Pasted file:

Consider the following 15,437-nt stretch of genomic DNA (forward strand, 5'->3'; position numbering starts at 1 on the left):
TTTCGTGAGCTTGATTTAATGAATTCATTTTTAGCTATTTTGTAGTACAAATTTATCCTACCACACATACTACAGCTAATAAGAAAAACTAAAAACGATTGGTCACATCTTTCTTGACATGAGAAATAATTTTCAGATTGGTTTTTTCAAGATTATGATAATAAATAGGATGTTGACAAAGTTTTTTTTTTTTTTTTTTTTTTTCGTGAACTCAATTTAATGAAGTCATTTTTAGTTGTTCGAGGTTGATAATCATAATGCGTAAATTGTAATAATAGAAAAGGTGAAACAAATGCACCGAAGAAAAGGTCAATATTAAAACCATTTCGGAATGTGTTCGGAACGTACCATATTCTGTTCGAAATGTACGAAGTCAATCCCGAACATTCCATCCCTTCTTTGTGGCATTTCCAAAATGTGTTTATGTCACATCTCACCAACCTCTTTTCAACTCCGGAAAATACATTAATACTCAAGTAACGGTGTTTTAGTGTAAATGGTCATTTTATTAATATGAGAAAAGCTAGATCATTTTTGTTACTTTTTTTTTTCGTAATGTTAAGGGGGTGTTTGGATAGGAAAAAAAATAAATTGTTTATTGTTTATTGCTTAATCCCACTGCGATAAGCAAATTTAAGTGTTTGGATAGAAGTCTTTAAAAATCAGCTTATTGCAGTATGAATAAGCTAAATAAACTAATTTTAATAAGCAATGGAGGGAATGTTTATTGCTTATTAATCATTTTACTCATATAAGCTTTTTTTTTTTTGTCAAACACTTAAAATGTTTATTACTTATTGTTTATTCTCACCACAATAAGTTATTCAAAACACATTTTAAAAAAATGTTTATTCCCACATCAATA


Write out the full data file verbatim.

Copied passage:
Consider the following 15,437-nt stretch of genomic DNA (forward strand, 5'->3'; position numbering starts at 1 on the left):
TTTCGTGAGCTTGATTTAATGAATTCATTTTTAGCTATTTTGTAGTACAAATTTATCCTACCACACATACTACAGCTAATAAGAAAAACTAAAAACGATTGGTCACATCTTTCTTGACATGAGAAATAATTTTCAGATTGGTTTTTTCAAGATTATGATAATAAATAGGATGTTGACAAAGTTTTTTTTTTTTTTTTTTTTTTTCGTGAACTCAATTTAATGAAGTCATTTTTAGTTGTTCGAGGTTGATAATCATAATGCGTAAATTGTAATAATAGAAAAGGTGAAACAAATGCACCGAAGAAAAGGTCAATATTAAAACCATTTCGGAATGTGTTCGGAACGTACCATATTCTGTTCGAAATGTACGAAGTCAATCCCGAACATTCCATCCCTTCTTTGTGGCATTTCCAAAATGTGTTTATGTCACATCTCACCAACCTCTTTTCAACTCCGGAAAATACATTAATACTCAAGTAACGGTGTTTTAGTGTAAATGGTCATTTTATTAATATGAGAAAAGCTAGATCATTTTTGTTACTTTTTTTTTTCGTAATGTTAAGGGGGTGTTTGGATAGGAAAAAAAATAAATTGTTTATTGTTTATTGCTTAATCCCACTGCGATAAGCAAATTTAAGTGTTTGGATAGAAGTCTTTAAAAATCAGCTTATTGCAGTATGAATAAGCTAAATAAACTAATTTTAATAAGCAATGGAGGGAATGTTTATTGCTTATTAATCATTTTACTCATATAAGCTTTTTTTTTTTTGTCAAACACTTAAAATGTTTATTACTTATTGTTTATTCTCACCACAATAAGTTATTCAAAACACATTTTAAAAAAATGTTTATTCCCACATCAATA